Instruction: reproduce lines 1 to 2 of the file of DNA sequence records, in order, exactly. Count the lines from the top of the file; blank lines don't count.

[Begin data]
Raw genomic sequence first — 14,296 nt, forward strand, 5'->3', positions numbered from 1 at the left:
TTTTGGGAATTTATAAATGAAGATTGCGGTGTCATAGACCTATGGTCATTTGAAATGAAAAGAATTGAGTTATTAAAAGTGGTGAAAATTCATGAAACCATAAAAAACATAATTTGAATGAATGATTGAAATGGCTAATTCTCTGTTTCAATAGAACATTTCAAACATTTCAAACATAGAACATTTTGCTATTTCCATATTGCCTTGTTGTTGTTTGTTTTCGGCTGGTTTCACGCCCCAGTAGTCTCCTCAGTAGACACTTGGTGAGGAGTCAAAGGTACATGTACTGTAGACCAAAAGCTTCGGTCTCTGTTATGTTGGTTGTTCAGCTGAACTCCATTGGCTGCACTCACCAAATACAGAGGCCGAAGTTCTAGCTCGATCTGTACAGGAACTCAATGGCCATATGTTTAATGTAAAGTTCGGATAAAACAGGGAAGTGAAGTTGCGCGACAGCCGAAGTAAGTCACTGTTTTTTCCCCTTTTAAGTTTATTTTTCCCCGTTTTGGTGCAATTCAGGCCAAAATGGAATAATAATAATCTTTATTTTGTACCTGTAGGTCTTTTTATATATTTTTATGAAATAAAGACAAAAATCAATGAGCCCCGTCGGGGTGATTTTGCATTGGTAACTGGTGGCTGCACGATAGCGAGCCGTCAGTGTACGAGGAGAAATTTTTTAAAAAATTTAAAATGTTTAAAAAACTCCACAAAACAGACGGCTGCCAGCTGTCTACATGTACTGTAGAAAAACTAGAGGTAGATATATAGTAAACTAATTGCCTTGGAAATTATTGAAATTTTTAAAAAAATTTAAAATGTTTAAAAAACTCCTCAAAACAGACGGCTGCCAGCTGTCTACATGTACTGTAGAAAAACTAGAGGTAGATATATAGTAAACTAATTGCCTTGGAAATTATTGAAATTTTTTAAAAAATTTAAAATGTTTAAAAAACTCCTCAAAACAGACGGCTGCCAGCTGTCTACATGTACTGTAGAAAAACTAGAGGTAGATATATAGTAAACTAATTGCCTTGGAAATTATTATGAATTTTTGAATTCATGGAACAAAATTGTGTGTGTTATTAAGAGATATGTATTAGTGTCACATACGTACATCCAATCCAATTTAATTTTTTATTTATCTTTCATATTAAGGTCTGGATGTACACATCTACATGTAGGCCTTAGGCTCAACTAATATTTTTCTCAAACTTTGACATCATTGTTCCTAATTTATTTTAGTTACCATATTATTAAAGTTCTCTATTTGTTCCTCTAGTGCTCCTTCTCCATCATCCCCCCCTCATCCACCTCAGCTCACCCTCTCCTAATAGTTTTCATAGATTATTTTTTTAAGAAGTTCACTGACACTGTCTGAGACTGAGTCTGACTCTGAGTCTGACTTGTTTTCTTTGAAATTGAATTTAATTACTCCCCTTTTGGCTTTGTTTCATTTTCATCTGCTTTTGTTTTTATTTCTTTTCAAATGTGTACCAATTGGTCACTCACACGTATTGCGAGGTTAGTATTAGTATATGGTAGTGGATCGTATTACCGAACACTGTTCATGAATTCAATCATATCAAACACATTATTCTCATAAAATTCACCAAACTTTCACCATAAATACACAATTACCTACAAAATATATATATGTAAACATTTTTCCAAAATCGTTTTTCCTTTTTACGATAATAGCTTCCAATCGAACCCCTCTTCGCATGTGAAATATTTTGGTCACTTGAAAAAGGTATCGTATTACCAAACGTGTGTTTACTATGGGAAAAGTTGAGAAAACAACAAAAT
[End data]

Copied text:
Raw genomic sequence first — 14,296 nt, forward strand, 5'->3', positions numbered from 1 at the left:
TTTTGGGAATTTATAAATGAAGATTGCGGTGTCATAGACCTATGGTCATTTGAAATGAAAAGAATTGAGTTATTAAAAGTGGTGAAAATTCATGAAACCATAAAAAACATAATTTGAATGAATGATTGAAATGGCTAATTCTCTGTTTCAATAGAACATTTCAAACATTTCAAACATAGAACATTTTGCTATTTCCATATTGCCTTGTTGTTGTTTGTTTTCGGCTGGTTTCACGCCCCAGTAGTCTCCTCAGTAGACACTTGGTGAGGAGTCAAAGGTACATGTACTGTAGACCAAAAGCTTCGGTCTCTGTTATGTTGGTTGTTCAGCTGAACTCCATTGGCTGCACTCACCAAATACAGAGGCCGAAGTTCTAGCTCGATCTGTACAGGAACTCAATGGCCATATGTTTAATGTAAAGTTCGGATAAAACAGGGAAGTGAAGTTGCGCGACAGCCGAAGTAAGTCACTGTTTTTTCCCCTTTTAAGTTTATTTTTCCCCGTTTTGGTGCAATTCAGGCCAAAATGGAATAATAATAATCTTTATTTTGTACCTGTAGGTCTTTTTATATATTTTTATGAAATAAAGACAAAAATCAATGAGCCCCGTCGGGGTGATTTTGCATTGGTAACTGGTGGCTGCACGATAGCGAGCCGTCAGTGTACGAGGAGAAATTTTTTAAAAAATTTAAAATGTTTAAAAAACTCCACAAAACAGACGGCTGCCAGCTGTCTACATGTACTGTAGAAAAACTAGAGGTAGATATATAGTAAACTAATTGCCTTGGAAATTATTGAAATTTTTAAAAAAATTTAAAATGTTTAAAAAACTCCTCAAAACAGACGGCTGCCAGCTGTCTACATGTACTGTAGAAAAACTAGAGGTAGATATATAGTAAACTAATTGCCTTGGAAATTATTGAAATTTTTTAAAAAATTTAAAATGTTTAAAAAACTCCTCAAAACAGACGGCTGCCAGCTGTCTACATGTACTGTAGAAAAACTAGAGGTAGATATATAGTAAACTAATTGCCTTGGAAATTATTATGAATTTTTGAATTCATGGAACAAAATTGTGTGTGTTATTAAGAGATATGTATTAGTGTCACATACGTACATCCAATCCAATTTAATTTTTTATTTATCTTTCATATTAAGGTCTGGATGTACACATCTACATGTAGGCCTTAGGCTCAACTAATATTTTTCTCAAACTTTGACATCATTGTTCCTAATTTATTTTAGTTACCATATTATTAAAGTTCTCTATTTGTTCCTCTAGTGCTCCTTCTCCATCATCCCCCCCTCATCCACCTCAGCTCACCCTCTCCTAATAGTTTTCATAGATTATTTTTTTAAGAAGTTCACTGACACTGTCTGAGACTGAGTCTGACTCTGAGTCTGACTTGTTTTCTTTGAAATTGAATTTAATTACTCCCCTTTTGGCTTTGTTTCATTTTCATCTGCTTTTGTTTTTATTTCTTTTCAAATGTGTACCAATTGGTCACTCACACGTATTGCGAGGTTAGTATTAGTATATGGTAGTGGATCGTATTACCGAACACTGTTCATGAATTCAATCATATCAAACACATTATTCTCATAAAATTCACCAAACTTTCACCATAAATACACAATTACCTACAAAATATATATATGTAAACATTTTTCCAAAATCGTTTTTCCTTTTTACGATAATAGCTTCCAATCGAACCCCTCTTCGCATGTGAAATATTTTGGTCACTTGAAAAAGGTATCGTATTACCAAACGTGTGTTTACTATGGGAAAAGTTGAGAAAACAACAAAAT